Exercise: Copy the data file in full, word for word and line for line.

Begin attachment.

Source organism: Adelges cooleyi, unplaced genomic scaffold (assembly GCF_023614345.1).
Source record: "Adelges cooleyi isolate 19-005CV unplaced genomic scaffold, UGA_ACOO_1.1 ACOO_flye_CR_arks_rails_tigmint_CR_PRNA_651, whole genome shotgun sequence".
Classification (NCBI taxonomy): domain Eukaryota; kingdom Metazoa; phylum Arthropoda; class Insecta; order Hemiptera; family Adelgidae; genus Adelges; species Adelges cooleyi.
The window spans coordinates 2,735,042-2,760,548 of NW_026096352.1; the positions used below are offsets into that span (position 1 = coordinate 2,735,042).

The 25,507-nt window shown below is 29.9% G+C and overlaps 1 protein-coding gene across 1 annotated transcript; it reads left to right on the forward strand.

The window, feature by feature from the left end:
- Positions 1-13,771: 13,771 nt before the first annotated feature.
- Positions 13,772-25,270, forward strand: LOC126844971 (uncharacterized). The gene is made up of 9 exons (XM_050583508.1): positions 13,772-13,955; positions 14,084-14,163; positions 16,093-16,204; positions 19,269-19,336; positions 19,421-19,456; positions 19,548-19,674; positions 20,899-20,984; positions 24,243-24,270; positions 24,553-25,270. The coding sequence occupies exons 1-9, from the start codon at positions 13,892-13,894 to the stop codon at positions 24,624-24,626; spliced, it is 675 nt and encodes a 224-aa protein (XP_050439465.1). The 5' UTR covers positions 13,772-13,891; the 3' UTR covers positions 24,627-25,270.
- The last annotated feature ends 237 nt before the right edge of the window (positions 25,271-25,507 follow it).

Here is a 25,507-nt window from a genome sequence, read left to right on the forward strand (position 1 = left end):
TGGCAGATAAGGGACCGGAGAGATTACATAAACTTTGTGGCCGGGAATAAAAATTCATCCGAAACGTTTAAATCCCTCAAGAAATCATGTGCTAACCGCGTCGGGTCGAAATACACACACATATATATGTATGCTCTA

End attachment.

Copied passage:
Source organism: Adelges cooleyi, unplaced genomic scaffold (assembly GCF_023614345.1).
Source record: "Adelges cooleyi isolate 19-005CV unplaced genomic scaffold, UGA_ACOO_1.1 ACOO_flye_CR_arks_rails_tigmint_CR_PRNA_651, whole genome shotgun sequence".
Classification (NCBI taxonomy): domain Eukaryota; kingdom Metazoa; phylum Arthropoda; class Insecta; order Hemiptera; family Adelgidae; genus Adelges; species Adelges cooleyi.
The window spans coordinates 2,735,042-2,760,548 of NW_026096352.1; the positions used below are offsets into that span (position 1 = coordinate 2,735,042).

The 25,507-nt window shown below is 29.9% G+C and overlaps 1 protein-coding gene across 1 annotated transcript; it reads left to right on the forward strand.

The window, feature by feature from the left end:
- Positions 1-13,771: 13,771 nt before the first annotated feature.
- Positions 13,772-25,270, forward strand: LOC126844971 (uncharacterized). The gene is made up of 9 exons (XM_050583508.1): positions 13,772-13,955; positions 14,084-14,163; positions 16,093-16,204; positions 19,269-19,336; positions 19,421-19,456; positions 19,548-19,674; positions 20,899-20,984; positions 24,243-24,270; positions 24,553-25,270. The coding sequence occupies exons 1-9, from the start codon at positions 13,892-13,894 to the stop codon at positions 24,624-24,626; spliced, it is 675 nt and encodes a 224-aa protein (XP_050439465.1). The 5' UTR covers positions 13,772-13,891; the 3' UTR covers positions 24,627-25,270.
- The last annotated feature ends 237 nt before the right edge of the window (positions 25,271-25,507 follow it).

Here is a 25,507-nt window from a genome sequence, read left to right on the forward strand (position 1 = left end):
TGGCAGATAAGGGACCGGAGAGATTACATAAACTTTGTGGCCGGGAATAAAAATTCATCCGAAACGTTTAAATCCCTCAAGAAATCATGTGCTAACCGCGTCGGGTCGAAATACACACACATATATATGTATGCTCTA